Triple C’s New England IPA, “All the Cool Kids Are Doing It”
Like football like beer, New England-style IPAs are winning by doing something ‘wrong.’ But in this case, it’s easier to understand that if it’s wrong, you don’t want to be right. After all, brewers nationwide are experimenting with it.
Beauty — and Flavor — In the Flaw
Wednesday, April 27th, Triple C will release “All the Cool Kids Are Doing It,” a hazy IPA in the style of so many New England breweries that in beer trading circles have quickly become the most sought-after IPAs in the country. From Treehouse (MA) and Trillium (MA) to Tired Hands (PA) and many more, these seemingly defective IPAs have become their own style. It’s not even the first in Charlotte. Heist’s Citraquential has already made waves, so keep an eye on their tap list for it, too.
Brewers typically seek to create clear, crisp IPAs. Some are more hoppy and dry, while others are sweeter with more of a malt backbone. In Charlotte, NoDa’s Hop, Drop ‘N Roll and Triple C’s 3C IPA are two great, award-winning examples of different IPAs on a [now] traditional spectrum. But West Coast IPAs were at one point new, too.
What makes an IPA a New England IPA? The first thing you’ll notice is that a NE IPA can almost look like orange juice (hence the name of one popular NE IPA, Treehouse’s Julius). Appearance is typically a judged criterion in competitions, so you won’t see these IPAs winning awards, but that appearance — the result of yeast, hop haze and other constituents left behind in the brew process — does indicate things to come. Part of this comes from the use of English (instead of American) ale yeast. Plus, while 3C uses some flaked oats, this take on NE IPAs uses more, plus naked oats and wheat.
Before you even taste a NE IPA, you’ll notice the nose is one of the juiciest ever to hit your nostrils. Sweet citrus bomb. Instead of the Citra, Centennial and Chinook hops used in 3C, Triple C is using Citra, Amarillo and Mosaic. And Triple C’s NE IPA uses three times as much hops as 3C IPA but still results in half the IBUs (32 for the NE IPA; 5.36% ABV).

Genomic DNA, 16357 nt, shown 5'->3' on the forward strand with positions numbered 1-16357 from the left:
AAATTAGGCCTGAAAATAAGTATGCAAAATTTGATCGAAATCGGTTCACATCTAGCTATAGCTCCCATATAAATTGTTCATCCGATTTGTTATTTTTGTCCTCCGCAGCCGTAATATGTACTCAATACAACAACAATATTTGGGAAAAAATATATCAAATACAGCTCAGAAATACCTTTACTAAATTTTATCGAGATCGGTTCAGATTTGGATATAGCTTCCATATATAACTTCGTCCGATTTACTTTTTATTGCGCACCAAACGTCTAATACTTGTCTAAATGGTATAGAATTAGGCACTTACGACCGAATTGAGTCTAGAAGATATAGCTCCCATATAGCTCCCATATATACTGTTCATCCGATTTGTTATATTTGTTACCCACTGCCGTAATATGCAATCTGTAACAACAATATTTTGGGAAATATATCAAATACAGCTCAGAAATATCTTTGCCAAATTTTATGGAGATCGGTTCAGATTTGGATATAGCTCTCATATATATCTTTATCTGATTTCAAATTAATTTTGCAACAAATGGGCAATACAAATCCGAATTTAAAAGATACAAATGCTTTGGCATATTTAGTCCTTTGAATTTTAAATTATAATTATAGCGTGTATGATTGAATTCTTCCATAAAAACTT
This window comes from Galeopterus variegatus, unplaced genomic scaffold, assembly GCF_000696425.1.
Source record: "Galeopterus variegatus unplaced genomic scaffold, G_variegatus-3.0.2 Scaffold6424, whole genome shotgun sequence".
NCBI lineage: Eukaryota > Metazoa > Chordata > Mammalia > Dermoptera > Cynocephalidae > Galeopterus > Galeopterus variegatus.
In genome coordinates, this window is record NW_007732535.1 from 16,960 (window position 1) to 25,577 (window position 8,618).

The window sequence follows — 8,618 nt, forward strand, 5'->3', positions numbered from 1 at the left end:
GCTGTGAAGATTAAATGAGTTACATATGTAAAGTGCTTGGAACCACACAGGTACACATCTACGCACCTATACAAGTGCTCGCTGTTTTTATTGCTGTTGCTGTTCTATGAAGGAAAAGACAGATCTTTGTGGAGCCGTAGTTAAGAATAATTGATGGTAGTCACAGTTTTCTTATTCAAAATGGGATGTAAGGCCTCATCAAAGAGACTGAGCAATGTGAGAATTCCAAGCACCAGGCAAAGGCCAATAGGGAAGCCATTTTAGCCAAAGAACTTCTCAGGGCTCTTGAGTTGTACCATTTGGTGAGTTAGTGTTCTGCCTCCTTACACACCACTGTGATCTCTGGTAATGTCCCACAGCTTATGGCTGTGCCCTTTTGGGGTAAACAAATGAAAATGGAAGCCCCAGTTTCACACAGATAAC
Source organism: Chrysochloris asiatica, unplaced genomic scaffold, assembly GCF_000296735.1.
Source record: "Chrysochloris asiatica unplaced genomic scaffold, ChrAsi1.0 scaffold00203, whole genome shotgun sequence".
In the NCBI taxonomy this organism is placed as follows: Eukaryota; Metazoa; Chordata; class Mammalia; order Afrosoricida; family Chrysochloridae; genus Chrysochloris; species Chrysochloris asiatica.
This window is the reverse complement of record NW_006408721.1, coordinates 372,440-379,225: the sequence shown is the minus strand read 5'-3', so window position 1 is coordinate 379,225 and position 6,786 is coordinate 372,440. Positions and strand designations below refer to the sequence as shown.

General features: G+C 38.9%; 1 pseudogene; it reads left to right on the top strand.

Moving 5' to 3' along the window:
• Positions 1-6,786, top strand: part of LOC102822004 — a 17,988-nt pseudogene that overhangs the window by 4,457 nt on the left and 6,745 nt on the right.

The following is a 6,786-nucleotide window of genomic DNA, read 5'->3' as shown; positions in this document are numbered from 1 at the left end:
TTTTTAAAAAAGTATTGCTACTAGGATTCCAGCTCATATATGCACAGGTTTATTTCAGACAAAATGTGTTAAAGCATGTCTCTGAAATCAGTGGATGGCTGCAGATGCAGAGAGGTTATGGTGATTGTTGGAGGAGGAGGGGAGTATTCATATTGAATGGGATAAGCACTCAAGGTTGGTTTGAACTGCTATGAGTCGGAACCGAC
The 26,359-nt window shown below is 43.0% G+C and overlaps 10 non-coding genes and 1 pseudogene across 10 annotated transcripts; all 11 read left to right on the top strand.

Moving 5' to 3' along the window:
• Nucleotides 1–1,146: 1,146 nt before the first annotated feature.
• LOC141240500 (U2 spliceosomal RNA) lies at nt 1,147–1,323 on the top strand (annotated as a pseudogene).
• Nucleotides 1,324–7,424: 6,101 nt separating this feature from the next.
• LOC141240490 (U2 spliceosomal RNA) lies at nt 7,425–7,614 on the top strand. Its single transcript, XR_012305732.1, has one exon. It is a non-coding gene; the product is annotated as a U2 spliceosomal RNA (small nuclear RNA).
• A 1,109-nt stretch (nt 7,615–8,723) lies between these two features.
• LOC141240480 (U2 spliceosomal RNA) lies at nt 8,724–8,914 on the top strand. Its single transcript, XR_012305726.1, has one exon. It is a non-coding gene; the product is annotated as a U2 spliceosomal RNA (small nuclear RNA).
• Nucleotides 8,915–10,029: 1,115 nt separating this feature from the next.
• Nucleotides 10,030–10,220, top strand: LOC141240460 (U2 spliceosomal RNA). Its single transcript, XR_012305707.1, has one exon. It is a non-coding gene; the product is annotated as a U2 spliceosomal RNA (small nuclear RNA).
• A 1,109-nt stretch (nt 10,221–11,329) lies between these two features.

Triple C’s Scott Kimball holding up his NE IPA
Throw it back. The mouthfeel is just what you’d expect from the look — creamy, smooth. Much more sweet juiciness than bitter dryness. That is perhaps one source of the allure for these NE IPAs — they are much more accessible to the public that might not have acquired the affinity for bitter IPAs. But especially for summer, while milk might be a poor choice, slightly milky IPAs are not. That is an important distinction noted by Triple C’s Scott Kimball, however. The goal is to create a haziness from hop oils and some other constituents but not necessarily from an overabundance of residual yeast. That can be the fine line between a great NE IPA and just a yeasty IPA.
King of the IPA Mountain
And if you know anyone in the northeast, try to get your hands on these sought-after beers. While Russian River’s Pliny the Elder was for a while the most revered [distributed] IPA in all the land, New England firmly holds that crown… for now. Until something probably called ‘Hop-Gate’ involving Bill Belichick, Tom Brady, Rob Gronkowski, a poor bunny rabbit and Outkast.
Make sure you enjoy these fresh. The nature of these IPAs also means they can change with age. Draft is best. If getting NE IPAs from New England, try to make sure they’re not too much more than a month old. It won’t get any fresher than Triple C’s Wednesday pilot batch and any Heist Citraquential releases.